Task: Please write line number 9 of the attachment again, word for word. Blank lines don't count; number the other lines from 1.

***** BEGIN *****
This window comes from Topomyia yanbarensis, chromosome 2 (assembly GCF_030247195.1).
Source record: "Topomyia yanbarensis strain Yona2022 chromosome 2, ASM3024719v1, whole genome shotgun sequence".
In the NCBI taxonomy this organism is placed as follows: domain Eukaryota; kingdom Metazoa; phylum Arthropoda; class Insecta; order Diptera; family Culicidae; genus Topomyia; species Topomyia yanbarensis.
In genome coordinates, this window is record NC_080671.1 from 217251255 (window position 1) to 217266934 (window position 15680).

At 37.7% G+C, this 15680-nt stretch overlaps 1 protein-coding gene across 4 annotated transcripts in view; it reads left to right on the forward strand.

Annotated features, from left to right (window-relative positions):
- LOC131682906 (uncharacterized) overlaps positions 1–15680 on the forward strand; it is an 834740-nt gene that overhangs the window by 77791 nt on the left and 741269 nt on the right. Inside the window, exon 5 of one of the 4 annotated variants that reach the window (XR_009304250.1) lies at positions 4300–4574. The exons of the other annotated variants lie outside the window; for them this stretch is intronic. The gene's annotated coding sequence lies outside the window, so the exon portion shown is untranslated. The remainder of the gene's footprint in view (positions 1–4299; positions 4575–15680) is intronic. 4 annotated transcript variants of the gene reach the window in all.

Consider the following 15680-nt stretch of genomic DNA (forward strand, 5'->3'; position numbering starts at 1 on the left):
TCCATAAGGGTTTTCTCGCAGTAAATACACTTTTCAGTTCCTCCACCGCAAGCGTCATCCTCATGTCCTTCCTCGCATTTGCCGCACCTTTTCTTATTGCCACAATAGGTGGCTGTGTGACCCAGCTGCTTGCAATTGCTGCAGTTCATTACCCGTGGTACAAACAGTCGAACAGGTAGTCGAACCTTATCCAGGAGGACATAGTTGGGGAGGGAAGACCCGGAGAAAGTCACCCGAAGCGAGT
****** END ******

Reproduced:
TCCATAAGGGTTTTCTCGCAGTAAATACACTTTTCAGTTCCTCCACCGCAAGCGTCATCCTCATGTCCTTCCTCGCATTTGCCGCACCTTTTCTTATTGCCACAATAGGTGGCTGTGTGACCCAGCTGCTTGCAATTGCTGCAGTTCATTACCCGTGGTACAAACAGTCGAACAGGTAGTCGAACCTTATCCAGGAGGACATAGTTGGGGAGGGAAGACCCGGAGAAAGTCACCCGAAGCGAGT